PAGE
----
Chedhams Yard, Wellesbourne
Purpose built wheelwright's workshop and blacksmith's forge which date to the Imperial period and were in existence by 1886. The yard is situated off Church Walk in Wellesbourne.
2 The yard comprises a long thin piece of ground, approximatly 68 metres long, and with an average width of about 10 metres. This widens to approximatly 20 metres at the north end, where the river formerly defined the north-western boundary. The course of the river was diverted northwards in the late C20th, removing a short river frontage that was formerly an aspect of the site. The building has an elongated rectangular plan and incorporates three distinct structures, or blocks, all connected to form a single range. This comprises a workshop to the south, an open-fronted central block and a blacksmith’s forge to the north. The respective blocks are built of brick. The workshop and blacksmith’s forge are shown on the 1st edition OS map. The form of construction, including the brickwork and roof structures, suggests that the forge and workshop are probably of early to mid C19th data, although not of the same phase.
3 The discovery of an intact Wheelwright’s workshop locked away with all its content intact nearly 40 years ago, prompted the parish council to buy the site and contents and embark on a scheme of archaeological recording of the objects, installations and building. The ‘post excavation’ programme is now fully underway and will lead to a CD with a web-like HTML interface where drawings of the thousands of objects ‘in situ’ will be hyperlinked to a database. The parish council hopes to open the restored workshops as a local and regional learning resource.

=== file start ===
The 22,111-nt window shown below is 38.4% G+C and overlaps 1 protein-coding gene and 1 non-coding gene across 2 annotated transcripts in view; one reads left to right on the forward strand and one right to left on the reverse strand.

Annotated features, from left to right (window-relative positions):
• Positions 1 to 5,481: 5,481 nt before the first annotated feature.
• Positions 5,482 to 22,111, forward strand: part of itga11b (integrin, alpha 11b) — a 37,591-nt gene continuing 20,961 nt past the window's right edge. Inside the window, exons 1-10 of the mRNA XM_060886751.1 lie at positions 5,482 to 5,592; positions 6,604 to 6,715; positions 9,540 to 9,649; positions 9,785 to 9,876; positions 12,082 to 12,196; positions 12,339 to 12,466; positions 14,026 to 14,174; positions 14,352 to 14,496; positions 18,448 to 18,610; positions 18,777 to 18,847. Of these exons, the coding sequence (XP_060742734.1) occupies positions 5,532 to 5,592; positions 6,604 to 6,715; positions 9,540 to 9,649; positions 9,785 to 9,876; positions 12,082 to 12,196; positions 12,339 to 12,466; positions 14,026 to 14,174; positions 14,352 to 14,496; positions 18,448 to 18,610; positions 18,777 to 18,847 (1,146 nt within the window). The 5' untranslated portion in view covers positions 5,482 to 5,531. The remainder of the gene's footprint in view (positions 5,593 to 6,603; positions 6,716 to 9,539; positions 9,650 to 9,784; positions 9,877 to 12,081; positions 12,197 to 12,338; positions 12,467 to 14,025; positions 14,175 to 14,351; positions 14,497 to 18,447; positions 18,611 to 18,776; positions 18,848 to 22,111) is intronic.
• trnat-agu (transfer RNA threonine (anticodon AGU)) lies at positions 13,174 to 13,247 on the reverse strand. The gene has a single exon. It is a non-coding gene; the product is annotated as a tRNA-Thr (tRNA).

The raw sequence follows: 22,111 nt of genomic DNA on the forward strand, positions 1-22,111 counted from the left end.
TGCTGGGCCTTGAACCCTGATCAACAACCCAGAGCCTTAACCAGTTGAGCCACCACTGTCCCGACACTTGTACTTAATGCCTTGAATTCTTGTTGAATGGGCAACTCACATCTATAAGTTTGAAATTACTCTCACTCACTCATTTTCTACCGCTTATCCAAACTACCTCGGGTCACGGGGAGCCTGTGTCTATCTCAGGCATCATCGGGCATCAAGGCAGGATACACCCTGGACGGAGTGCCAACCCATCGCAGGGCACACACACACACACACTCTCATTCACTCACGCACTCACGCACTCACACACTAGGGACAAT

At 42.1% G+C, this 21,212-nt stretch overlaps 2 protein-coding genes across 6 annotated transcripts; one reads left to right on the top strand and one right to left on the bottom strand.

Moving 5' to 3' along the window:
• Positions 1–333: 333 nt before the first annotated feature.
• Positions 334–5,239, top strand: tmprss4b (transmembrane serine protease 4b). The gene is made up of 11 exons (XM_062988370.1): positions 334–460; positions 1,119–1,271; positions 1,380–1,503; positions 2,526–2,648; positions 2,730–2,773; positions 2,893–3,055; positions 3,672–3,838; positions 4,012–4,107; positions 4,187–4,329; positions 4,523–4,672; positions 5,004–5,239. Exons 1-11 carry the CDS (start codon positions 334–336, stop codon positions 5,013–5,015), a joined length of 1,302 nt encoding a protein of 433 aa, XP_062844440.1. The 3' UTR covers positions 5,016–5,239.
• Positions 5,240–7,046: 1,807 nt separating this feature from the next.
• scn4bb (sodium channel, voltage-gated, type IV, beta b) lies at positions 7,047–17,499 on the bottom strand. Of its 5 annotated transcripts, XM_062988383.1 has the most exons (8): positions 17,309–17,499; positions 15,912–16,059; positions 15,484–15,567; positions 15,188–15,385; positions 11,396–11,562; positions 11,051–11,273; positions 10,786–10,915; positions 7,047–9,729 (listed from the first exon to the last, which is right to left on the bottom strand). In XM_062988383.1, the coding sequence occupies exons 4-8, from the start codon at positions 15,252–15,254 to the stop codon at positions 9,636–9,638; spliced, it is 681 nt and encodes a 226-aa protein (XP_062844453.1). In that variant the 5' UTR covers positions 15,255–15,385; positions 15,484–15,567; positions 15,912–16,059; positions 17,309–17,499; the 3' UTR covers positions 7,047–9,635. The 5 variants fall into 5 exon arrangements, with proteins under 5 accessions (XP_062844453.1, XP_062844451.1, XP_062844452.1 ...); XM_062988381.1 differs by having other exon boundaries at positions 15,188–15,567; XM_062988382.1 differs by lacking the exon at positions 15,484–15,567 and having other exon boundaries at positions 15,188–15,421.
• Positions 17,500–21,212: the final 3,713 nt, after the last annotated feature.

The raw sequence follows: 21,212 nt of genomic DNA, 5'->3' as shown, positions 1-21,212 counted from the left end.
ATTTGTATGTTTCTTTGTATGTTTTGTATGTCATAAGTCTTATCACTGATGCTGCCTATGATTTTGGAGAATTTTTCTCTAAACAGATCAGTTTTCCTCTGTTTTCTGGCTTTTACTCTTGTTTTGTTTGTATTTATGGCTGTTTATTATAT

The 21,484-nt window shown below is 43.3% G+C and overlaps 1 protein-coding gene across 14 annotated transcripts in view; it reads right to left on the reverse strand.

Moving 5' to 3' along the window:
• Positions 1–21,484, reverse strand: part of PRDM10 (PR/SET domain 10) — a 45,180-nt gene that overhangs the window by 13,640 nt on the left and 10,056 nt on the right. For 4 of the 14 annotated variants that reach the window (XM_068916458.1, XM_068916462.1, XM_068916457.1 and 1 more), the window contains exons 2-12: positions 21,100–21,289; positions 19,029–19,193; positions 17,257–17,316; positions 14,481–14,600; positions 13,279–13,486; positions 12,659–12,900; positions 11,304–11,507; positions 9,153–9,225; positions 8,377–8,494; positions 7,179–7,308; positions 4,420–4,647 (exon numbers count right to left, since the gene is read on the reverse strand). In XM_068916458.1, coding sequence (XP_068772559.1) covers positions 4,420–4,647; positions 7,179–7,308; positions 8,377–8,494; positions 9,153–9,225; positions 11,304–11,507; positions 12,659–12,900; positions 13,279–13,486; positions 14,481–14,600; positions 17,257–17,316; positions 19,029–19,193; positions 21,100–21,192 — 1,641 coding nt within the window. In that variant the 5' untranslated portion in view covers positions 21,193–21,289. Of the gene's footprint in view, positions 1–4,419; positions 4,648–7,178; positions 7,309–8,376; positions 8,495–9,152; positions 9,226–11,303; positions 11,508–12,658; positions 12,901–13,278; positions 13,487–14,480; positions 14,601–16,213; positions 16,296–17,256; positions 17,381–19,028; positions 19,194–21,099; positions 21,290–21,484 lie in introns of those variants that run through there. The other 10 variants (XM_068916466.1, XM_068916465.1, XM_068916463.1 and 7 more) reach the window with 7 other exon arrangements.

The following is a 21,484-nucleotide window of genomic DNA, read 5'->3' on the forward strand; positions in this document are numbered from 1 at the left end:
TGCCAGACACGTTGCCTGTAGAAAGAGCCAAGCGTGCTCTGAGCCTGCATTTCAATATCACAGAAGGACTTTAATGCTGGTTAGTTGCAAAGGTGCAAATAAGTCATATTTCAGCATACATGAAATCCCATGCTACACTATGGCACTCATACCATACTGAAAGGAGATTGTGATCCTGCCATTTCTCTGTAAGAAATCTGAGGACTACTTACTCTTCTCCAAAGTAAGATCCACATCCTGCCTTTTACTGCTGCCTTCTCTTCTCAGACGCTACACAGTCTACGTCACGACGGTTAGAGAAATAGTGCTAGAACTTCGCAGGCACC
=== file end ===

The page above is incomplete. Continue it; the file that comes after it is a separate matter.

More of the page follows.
4 Building survey comissioned by Wellesbourne Parish council
5 Documentary and cartographic research, focusing on development of site from 1860.
6 Evaluation at Chedham’s Yard by WMFSPG in 2007. Evidence for demolished buildings was recorded, together with yard surfaces, a buried tyring platform and quantities of discarded metalwork. A brick-built sawdust pit was also uncovered in the Drying Shed, and part of a possible concrete bank-revetment or wharf, adjacent to the former course of the River Dene.
7The main areas of excavation were the area where the new visitor centre was to be built and the area in front of the workshops, which was to be repaved.The excavation revealed the former yard surface and the tyring plate. A large number of finds were recovered, cleaned and catalogued. The tyring plate was lifted so as to be flush with the new landscaped yard.